Modeling the measles paradox reveals the importance of cellular immunity in regulating viral clearance

by Sinead E. Morris, Andrew J. Yates, Rik L. de Swart, Rory D. de Vries, Michael J. Mina, Ashley N. Nelson, Wen-Hsuan W. Lin, Roger D. Kouyos, Diane E. Griffin, Bryan T. Grenfell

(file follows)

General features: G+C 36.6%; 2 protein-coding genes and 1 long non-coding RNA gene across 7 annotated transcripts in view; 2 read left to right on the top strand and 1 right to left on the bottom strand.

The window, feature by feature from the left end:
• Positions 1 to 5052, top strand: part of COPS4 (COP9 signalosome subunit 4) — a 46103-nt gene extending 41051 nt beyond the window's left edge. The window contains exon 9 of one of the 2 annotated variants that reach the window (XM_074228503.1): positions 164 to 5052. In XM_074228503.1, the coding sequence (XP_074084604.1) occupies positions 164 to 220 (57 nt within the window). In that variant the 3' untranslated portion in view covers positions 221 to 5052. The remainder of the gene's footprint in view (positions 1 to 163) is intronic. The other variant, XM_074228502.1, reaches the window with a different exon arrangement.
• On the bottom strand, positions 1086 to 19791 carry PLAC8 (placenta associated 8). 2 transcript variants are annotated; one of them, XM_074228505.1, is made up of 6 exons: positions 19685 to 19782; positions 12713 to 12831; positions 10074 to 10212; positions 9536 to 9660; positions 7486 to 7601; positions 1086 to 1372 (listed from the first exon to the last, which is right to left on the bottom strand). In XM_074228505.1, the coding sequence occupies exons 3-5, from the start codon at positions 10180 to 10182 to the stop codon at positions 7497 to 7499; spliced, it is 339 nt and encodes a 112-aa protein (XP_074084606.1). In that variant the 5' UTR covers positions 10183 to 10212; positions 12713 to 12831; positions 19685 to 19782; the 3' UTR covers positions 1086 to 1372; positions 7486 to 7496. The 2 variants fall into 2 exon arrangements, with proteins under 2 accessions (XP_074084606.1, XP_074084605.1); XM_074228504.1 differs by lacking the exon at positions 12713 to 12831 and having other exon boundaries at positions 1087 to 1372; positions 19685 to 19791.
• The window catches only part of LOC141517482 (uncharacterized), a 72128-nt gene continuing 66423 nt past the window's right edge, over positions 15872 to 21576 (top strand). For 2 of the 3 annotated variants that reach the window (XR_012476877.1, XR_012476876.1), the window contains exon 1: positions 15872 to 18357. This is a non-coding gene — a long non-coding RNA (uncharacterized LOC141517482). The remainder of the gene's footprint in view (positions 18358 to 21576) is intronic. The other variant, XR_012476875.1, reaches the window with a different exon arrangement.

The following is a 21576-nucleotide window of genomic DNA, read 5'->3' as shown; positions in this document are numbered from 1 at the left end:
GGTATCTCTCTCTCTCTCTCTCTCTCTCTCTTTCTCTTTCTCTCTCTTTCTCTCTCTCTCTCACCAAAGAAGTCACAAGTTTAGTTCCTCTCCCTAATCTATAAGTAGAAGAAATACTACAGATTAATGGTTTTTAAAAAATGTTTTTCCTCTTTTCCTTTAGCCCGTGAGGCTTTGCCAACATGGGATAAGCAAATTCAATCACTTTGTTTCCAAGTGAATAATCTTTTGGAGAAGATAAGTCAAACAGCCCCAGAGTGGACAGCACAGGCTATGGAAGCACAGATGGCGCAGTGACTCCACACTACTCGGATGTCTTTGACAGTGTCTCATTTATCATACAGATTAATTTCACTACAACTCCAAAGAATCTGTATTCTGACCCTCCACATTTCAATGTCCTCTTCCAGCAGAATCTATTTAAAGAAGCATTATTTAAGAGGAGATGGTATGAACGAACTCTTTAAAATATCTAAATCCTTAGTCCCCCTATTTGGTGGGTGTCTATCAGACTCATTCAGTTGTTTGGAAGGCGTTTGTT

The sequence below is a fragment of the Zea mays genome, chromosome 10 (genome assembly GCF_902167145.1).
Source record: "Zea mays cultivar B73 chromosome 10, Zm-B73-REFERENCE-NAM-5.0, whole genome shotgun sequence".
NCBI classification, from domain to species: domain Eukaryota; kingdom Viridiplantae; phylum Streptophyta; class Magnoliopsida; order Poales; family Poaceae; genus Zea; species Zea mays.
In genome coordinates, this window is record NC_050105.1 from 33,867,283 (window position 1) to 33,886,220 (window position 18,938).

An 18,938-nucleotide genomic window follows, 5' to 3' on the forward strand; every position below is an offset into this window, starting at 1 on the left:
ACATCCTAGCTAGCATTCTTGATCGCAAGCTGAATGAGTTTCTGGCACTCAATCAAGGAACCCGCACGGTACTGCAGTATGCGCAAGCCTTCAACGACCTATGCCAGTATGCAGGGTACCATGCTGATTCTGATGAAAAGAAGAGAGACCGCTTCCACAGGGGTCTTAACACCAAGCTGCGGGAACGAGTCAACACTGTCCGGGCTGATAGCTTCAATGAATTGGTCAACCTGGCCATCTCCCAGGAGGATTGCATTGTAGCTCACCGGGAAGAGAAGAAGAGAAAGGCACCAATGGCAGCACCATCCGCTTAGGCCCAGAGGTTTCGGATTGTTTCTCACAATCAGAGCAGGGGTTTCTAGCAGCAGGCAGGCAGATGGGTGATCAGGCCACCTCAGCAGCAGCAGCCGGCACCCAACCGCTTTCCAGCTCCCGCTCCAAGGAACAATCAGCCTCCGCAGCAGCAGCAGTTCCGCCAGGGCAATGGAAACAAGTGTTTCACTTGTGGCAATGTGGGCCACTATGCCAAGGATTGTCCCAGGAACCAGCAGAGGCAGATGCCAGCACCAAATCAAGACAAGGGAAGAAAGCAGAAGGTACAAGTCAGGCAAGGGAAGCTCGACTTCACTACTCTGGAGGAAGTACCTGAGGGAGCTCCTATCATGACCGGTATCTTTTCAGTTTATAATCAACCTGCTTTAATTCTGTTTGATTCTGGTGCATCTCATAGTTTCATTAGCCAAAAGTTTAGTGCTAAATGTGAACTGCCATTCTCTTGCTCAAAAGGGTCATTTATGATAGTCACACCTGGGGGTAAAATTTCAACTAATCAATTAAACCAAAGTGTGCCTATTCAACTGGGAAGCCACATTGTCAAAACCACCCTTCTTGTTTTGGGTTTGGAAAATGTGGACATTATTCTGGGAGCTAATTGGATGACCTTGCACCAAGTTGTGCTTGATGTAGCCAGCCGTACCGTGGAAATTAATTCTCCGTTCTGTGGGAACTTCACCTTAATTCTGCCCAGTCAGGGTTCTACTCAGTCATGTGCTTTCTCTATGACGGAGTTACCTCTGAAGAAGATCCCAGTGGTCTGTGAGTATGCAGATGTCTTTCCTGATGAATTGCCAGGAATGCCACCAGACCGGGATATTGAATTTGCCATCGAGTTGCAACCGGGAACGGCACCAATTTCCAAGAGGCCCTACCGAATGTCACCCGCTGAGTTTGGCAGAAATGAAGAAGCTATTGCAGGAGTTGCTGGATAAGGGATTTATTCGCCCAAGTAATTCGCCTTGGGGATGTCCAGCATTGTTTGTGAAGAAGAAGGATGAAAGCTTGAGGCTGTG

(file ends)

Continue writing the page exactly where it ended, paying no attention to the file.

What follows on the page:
Measles virus (MV) is a highly contagious member of the Morbillivirus genus that remains a major cause of childhood mortality worldwide. Although infection induces a strong MV-specific immune response that clears viral load and confers lifelong immunity, transient immunosuppression can also occur, leaving the host vulnerable to colonization from secondary pathogens. This apparent contradiction of viral clearance in the face of immunosuppression underlies what is often referred to as the ‘measles paradox’, and remains poorly understood. To explore the mechanistic basis underlying the measles paradox, and identify key factors driving viral clearance, we return to a previously published dataset of MV infection in rhesus macaques. These data include virological and immunological information that enable us to fit a mathematical model describing how the virus interacts with the host immune system. In particular, our model incorporates target cell depletion through infection of host immune cells—a hallmark of MV pathology that has been neglected from previous models. We find the model captures the data well, and that both target cell depletion and immune activation are required to explain the overall dynamics. Furthermore, by simulating conditions of increased target cell availability and suppressed cellular immunity, we show that the latter causes greater increases in viral load and delays to MV clearance. Overall, this signals a more dominant role for cellular immunity in resolving acute MV infection. Interestingly, we find contrasting dynamics dominated by target cell depletion when viral fitness is increased. This may have wider implications for animal morbilliviruses, such as canine distemper virus (CDV), that cause fatal target cell depletion in their natural hosts. To our knowledge this work represents the first fully calibrated within-host model of MV dynamics and, more broadly, provides a new platform from which to explore the complex mechanisms underlying Morbillivirus infection.

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